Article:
I have been working as a film journalist since 2010, dividing the first four years between radio broadcasting and entertainment writing in the Dallas-Fort Worth metroplex. In 2014, I entered Fresh Fiction (FreshFiction.tv) as the features editor. The following year, I stepped into the film critic position at the Denton Record-Chronicle, a daily North Texas print publication. My time is dedicated to writing theatrical film reviews, at-home entertainment columns, and conducting interviews with on-screen talent and filmmakers, as well as hosting a podcast devoted to genre filmmaking (called My Bloody Podcast). I've been married for seven happy years, and I have one son who is all about dinosaurs just like his dad.
We plundered through the crowded docket of films that were on the schedule at the Lone Star Film Festival in Ft. Worth, TX, this past weekend to bring you our picks for the films you need to be on the lookout for in the coming months. Some of these films already have their release dates confirmed, while others may take longer than expected.
Without further ado, these are the best and worst of the Lone Star Film Festival 2014.
Of the 45+ films at LSFF, one of the biggest standouts was the incredibly effective Australian horror film THE BABADOOK. The film follows Amelia (a knockout Essie Davis), a depressed mother who thought her biggest issue was her son’s violent outbursts. Well, that was before Mr. Babadook, a ghostly figure that haunts the family.
With most horror films these days, the climax happens somewhere around the middle and loses momentum afterwards to where everything that follows doesn’t have the same effect (think INSIDIOUS, which is, nevertheless, a decent horror movie). But in THE BABADOOK, there is comic relief brilliantly placed throughout to bring you down from your own climax just so they get another opportunity to make you fear up and fall once more. First-time feature director Jennifer Kent understands the psychology behind tension and builds suspense through mere scene construction.
The scares, the pacing, sound design and camera work all lend to the film’s high standing, bringing messed up to a whole new level. It’s spectacular.
THE BABADOOK opens on 11/28.
THE IMITATION GAME
Director Morten Tyldum and screenwriter Graham Moore have created something tragically beautiful with THE IMITATION GAME. Amidst some incredible scenes and performances (especially Benedict Cumberbatch), this remarkably true story (of a mathematician who helps crack the Enigma code during World War II) is one of the finest of the year. It is a wonderfully crafted, immensely lush and moving film that shows, above all, how storytelling can both heal and destroy.
THE IMITATION GAME will open around Christmas.
Our interview with writer Graham Moore
Cole Clay // Film Critic
David Robert Mitchell’s second film takes an entirely plausible occurrence such as an STD and instead of getting a few pesky bumps you get a supernatural entity calculating your every move. IT FOLLOWS plays a waiting game that most genre fare neglects to revel in, and while still relying on a few jump scares, it’s what you don’t see that is utterly terrifying.
If Mitchell stripped this disturbing piece of cinema of all its horror elements it would remain a compelling hangout film about the insignificance of days wasted in suburbia. Mitchell understands that the pockets of waiting are the most terrifying aspects of horror. In fact, these bored teens delight in the chance to get off the couch despite the bone-chilling circumstances.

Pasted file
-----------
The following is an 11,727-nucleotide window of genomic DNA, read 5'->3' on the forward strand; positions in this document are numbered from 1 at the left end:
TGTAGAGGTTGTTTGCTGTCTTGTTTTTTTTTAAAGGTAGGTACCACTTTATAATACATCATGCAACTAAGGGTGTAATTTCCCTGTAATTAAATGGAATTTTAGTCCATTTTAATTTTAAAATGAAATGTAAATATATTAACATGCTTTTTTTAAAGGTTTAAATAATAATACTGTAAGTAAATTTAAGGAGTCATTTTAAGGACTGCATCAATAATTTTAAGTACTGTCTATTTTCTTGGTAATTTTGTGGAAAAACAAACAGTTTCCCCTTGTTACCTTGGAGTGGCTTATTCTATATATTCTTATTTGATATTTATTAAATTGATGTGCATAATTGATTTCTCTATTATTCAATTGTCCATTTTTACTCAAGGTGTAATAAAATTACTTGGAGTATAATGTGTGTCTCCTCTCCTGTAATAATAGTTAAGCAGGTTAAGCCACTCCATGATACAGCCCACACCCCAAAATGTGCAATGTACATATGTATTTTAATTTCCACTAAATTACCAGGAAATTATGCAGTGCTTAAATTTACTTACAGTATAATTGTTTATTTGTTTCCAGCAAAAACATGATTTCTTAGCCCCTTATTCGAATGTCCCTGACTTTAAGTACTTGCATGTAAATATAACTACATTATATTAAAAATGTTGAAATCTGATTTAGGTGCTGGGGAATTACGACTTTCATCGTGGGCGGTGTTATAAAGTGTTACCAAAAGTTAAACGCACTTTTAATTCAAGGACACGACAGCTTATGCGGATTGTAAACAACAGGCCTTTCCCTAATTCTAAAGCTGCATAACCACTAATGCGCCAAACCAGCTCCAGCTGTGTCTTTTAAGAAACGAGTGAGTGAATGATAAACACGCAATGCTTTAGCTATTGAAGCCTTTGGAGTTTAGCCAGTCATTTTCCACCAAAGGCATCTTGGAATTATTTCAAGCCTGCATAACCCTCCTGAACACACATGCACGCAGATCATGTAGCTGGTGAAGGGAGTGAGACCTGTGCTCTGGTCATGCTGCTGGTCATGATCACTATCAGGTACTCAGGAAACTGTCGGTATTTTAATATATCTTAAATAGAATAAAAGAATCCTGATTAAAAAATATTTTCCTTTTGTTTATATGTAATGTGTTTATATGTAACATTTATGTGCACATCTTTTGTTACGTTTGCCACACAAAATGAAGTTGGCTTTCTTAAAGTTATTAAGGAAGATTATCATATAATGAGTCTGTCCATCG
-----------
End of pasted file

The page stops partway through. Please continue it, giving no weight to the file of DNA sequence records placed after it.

IT FOLLOWS is a retroactive piece of filmmaking; rather than winking at this fact, Mitchell respectfully tips his cap to the classics that preceded this fantastic little horror film.
IT FOLLOWS will open around March of 2015.
Also, check out an interview we did with writer-director David Robert Mitchell at this year’s Fantastic Fest (click here).
If you like your space adventures smaller in scale (compared to the likes of last week’s release of INTERSTELLAR), then the Canadian film PROJECT-M might be the way to go.
After a disaster that destroys much of Earth, a band of astronauts must stay 1000 days in a space station in order to prove that a trip to one of Jupiter’s moons is practical. However, things go wrong as they tend to do with thrillers. But for PROJECT-M, it’s for good reason. It’s a gripping ride worth strapping in for.
PROJECT-M‘s release is TBA.
It was only last year around this time that there was much buzz circling Canadian director Jean-Marc Vallée’s DALLAS BUYERS CLUB, which went on to earn wins for two of the major acting categories at the Oscars. WILD could follow in similar tracks with its leading (Reese Witherspoon) and supporting (Laura Dern) ladies.
Witherspoon completely envelops Cheryl Strayed as this hardened young woman seeking to reinvent herself after a series of personal tragedies. To do so, Strayed goes on a 1,100 mile hike on the Pacific Crest Trail, from the Mexican border to the mountains of Oregon.
While the subject material is hardly new, and there are far better films that tackle people finding themselves out in nature (INTO THE WILD, THE WAY), WILD is well made follow-up to DALLAS BUYERS CLUB that showcases Witherspoon’s strongest performance in years.
WILD opens on 12/5.
- THE GREAT INVISIBLE
- LIFE PARTNERS
- MR. TURNER
- THE TRIBE
- ZERO MOTIVATION
Worst of the Fest:
- LOW DOWN